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Minnesota workers’ compensation: Gillette repetitive stress injuries

Workers’ compensation and repetitive stress injuries like carpal tunnel syndrome

According to the National Center for Health Statistics, “overexertion and repetitive motion injuries and illnesses” cause about one-third of nonfatal work-related harm resulting in missed work days. When repetitive stress injury is mentioned, people often think of carpal tunnel syndrome with forearm pain caused by office jobs involving keyboard use or typing, but there are many other such disorders related to work activity and they can happen in other areas of the body.

Repetitive motion injuries

The National Institute of Neurological Disorders and Stroke provides an informative overview of such injuries, which go by many names: repetitive stress injuries, repetitive motion injuries, overuse syndrome, cumulative trauma disorder and more. Basically, cumulative trauma disorders are muscular problems caused when work duties involve repetitive motions over extended periods of time, sometimes from awkward positions or using unusual motions.

Cumulative-trauma conditions

In addition to carpal tunnel syndrome, in which a pinched nerve in the wrist causes numbness, pain and tingling, repetitive motion disorders include:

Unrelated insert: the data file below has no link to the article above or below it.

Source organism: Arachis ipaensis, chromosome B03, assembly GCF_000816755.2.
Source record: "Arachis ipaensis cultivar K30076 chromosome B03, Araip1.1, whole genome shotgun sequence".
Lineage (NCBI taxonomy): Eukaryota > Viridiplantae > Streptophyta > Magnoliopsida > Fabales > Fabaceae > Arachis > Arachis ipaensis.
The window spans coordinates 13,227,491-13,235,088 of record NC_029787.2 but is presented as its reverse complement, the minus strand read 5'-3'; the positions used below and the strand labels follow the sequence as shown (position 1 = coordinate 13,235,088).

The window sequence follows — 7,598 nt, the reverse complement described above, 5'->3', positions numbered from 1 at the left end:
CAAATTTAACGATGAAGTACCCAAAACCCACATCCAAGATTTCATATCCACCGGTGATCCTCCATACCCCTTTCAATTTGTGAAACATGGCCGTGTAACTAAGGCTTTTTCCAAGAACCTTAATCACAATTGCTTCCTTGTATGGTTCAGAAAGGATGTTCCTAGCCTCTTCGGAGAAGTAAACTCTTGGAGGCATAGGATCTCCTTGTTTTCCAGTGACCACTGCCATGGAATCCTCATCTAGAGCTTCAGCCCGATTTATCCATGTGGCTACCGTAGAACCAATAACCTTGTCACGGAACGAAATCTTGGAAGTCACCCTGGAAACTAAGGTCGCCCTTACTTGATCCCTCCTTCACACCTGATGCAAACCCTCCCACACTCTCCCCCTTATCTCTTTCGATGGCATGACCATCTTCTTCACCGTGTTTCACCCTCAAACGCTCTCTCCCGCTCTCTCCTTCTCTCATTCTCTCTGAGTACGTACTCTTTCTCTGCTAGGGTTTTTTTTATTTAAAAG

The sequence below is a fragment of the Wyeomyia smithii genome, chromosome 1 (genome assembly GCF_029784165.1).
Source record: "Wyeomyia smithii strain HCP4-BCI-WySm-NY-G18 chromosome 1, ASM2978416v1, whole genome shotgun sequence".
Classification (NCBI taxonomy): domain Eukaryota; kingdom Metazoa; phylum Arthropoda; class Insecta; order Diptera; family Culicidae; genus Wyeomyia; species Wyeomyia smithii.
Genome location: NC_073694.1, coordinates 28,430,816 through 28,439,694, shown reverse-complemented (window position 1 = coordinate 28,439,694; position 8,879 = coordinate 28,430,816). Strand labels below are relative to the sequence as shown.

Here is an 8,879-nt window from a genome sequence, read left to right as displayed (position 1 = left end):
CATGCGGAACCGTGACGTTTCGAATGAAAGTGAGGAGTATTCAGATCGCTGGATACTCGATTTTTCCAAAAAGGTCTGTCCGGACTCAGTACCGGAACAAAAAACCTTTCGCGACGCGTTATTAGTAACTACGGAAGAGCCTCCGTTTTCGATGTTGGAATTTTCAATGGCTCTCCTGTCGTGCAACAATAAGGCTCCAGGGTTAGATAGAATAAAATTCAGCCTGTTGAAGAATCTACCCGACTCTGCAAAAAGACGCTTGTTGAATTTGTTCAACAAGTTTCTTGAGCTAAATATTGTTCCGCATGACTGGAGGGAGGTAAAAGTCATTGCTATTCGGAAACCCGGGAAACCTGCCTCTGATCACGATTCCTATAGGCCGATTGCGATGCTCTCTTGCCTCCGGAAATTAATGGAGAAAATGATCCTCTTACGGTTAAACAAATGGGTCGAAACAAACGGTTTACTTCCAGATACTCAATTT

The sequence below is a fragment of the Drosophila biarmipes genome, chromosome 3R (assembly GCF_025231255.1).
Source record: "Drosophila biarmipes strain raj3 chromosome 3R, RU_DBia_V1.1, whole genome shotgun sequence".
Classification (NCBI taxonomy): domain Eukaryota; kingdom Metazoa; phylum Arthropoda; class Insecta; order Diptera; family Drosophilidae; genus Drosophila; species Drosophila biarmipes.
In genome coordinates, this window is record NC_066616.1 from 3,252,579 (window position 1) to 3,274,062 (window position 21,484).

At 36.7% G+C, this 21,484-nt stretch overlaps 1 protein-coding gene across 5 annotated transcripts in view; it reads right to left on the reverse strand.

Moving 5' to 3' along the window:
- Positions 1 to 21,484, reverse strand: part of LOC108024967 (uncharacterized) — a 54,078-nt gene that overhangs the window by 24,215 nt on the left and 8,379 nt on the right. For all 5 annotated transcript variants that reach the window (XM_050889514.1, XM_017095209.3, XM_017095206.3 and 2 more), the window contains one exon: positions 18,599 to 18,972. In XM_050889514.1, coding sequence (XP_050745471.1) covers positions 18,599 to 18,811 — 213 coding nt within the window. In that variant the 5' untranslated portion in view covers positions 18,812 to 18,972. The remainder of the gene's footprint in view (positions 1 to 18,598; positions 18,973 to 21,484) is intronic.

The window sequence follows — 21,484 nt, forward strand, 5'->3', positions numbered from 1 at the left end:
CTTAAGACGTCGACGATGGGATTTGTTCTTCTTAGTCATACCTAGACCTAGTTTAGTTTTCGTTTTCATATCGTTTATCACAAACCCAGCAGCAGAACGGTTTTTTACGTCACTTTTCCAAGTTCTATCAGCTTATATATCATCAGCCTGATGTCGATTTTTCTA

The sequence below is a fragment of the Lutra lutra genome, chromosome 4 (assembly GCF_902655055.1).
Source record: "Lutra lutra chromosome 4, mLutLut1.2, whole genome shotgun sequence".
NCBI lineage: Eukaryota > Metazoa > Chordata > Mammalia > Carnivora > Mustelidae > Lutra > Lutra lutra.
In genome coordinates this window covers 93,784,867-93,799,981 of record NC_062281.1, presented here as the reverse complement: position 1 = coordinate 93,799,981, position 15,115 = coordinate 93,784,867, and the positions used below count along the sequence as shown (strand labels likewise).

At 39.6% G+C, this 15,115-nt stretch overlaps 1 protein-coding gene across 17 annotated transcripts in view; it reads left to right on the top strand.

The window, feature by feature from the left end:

• Bursitis: inflammation of fluid pads near joints
  • Tendonitis: inflammation of tendons
  • Ganglion cyst: noncancerous lumps on joints or tendons of wrists, hands, ankles or feet
  • Trigger finger or thumb: finger stuck in bent position
  • Epicondylitis: damage to a bone projection where two bones connect involving ligaments and tendons
  • And more

Minnesota workers’ compensation

In Minnesota, work injuries and illnesses are covered by workers’ compensation when they arise out of and in the course of employment. In the early years of workers’ compensation programs, a covered injury tended to be one caused by one sudden, major accident, easily identifiable as connected to work activity.

As time went on, it became obvious that more subtle injuries that developed incrementally over time through work activity should also be covered by workers’ comp.

The Gillette injury

A 1960 Minnesota Supreme Court case was pivotal in establishing that overuse injuries are properly covered by the state’s workers’ compensation program. In Gillette v. Harold, Inc., the court looked at an amendment in the state workers’ comp law changing covered harm from that caused by “accident” to “personal injury.”

In Gillette, the issue was whether a department-store salesperson who walked or stood on almost a full-time basis, which slowly irritated a previous foot injury, had a valid workers’ comp claim. After considering evolving workers’ comp law and policy in other states, the Supreme Court firmly established that a covered, disabling personal injury “is not limited to a single definite act but may extend over a continuous period of time.”

Seek legal counsel

As a result, repetitive stress injuries when considered in the Minnesota workers’ compensation context are called ” Gillette injuries.” However, because of the incremental, subtle nature of such injuries, proof of the connection between work activity and injury may be challenging, so it is in the best interest of an injured worker to enlist an experienced workers’ comp attorney to assist in developing the evidence and presenting the case.

Keywords: Minnesota, workers’ compensation, Gillette, repetitive stress injuries, carpal tunnel syndrome, repetitive motion injuries, overuse injury, case, Minnesota Supreme Court